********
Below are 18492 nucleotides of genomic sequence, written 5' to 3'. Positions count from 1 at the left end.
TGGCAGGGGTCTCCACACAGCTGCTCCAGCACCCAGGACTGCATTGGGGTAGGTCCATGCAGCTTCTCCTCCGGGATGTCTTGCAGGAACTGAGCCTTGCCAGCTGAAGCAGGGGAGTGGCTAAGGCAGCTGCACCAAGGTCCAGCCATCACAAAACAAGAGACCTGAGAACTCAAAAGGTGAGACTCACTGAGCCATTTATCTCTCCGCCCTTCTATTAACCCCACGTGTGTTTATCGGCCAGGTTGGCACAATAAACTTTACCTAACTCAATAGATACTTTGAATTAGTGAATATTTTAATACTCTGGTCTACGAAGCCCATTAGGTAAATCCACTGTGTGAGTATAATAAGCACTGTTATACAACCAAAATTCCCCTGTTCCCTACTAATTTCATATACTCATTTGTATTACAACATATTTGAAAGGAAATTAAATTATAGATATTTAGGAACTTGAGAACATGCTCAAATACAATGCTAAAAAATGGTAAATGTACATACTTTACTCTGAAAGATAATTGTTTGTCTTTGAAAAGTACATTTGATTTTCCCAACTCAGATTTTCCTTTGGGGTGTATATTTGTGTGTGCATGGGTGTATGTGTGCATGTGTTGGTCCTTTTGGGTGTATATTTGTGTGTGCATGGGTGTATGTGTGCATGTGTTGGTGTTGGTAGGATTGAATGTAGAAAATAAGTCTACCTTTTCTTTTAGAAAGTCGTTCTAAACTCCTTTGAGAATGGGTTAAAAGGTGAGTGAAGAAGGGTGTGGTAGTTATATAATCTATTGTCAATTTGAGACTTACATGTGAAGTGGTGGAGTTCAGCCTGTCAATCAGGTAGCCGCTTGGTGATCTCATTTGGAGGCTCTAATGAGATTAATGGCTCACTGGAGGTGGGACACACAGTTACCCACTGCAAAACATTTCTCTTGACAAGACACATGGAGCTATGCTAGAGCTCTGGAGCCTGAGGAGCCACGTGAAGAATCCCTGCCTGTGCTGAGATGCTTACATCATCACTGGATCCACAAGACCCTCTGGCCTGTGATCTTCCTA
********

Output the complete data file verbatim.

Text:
Below are 18492 nucleotides of genomic sequence, written 5' to 3'. Positions count from 1 at the left end.
TGGCAGGGGTCTCCACACAGCTGCTCCAGCACCCAGGACTGCATTGGGGTAGGTCCATGCAGCTTCTCCTCCGGGATGTCTTGCAGGAACTGAGCCTTGCCAGCTGAAGCAGGGGAGTGGCTAAGGCAGCTGCACCAAGGTCCAGCCATCACAAAACAAGAGACCTGAGAACTCAAAAGGTGAGACTCACTGAGCCATTTATCTCTCCGCCCTTCTATTAACCCCACGTGTGTTTATCGGCCAGGTTGGCACAATAAACTTTACCTAACTCAATAGATACTTTGAATTAGTGAATATTTTAATACTCTGGTCTACGAAGCCCATTAGGTAAATCCACTGTGTGAGTATAATAAGCACTGTTATACAACCAAAATTCCCCTGTTCCCTACTAATTTCATATACTCATTTGTATTACAACATATTTGAAAGGAAATTAAATTATAGATATTTAGGAACTTGAGAACATGCTCAAATACAATGCTAAAAAATGGTAAATGTACATACTTTACTCTGAAAGATAATTGTTTGTCTTTGAAAAGTACATTTGATTTTCCCAACTCAGATTTTCCTTTGGGGTGTATATTTGTGTGTGCATGGGTGTATGTGTGCATGTGTTGGTCCTTTTGGGTGTATATTTGTGTGTGCATGGGTGTATGTGTGCATGTGTTGGTGTTGGTAGGATTGAATGTAGAAAATAAGTCTACCTTTTCTTTTAGAAAGTCGTTCTAAACTCCTTTGAGAATGGGTTAAAAGGTGAGTGAAGAAGGGTGTGGTAGTTATATAATCTATTGTCAATTTGAGACTTACATGTGAAGTGGTGGAGTTCAGCCTGTCAATCAGGTAGCCGCTTGGTGATCTCATTTGGAGGCTCTAATGAGATTAATGGCTCACTGGAGGTGGGACACACAGTTACCCACTGCAAAACATTTCTCTTGACAAGACACATGGAGCTATGCTAGAGCTCTGGAGCCTGAGGAGCCACGTGAAGAATCCCTGCCTGTGCTGAGATGCTTACATCATCACTGGATCCACAAGACCCTCTGGCCTGTGATCTTCCTA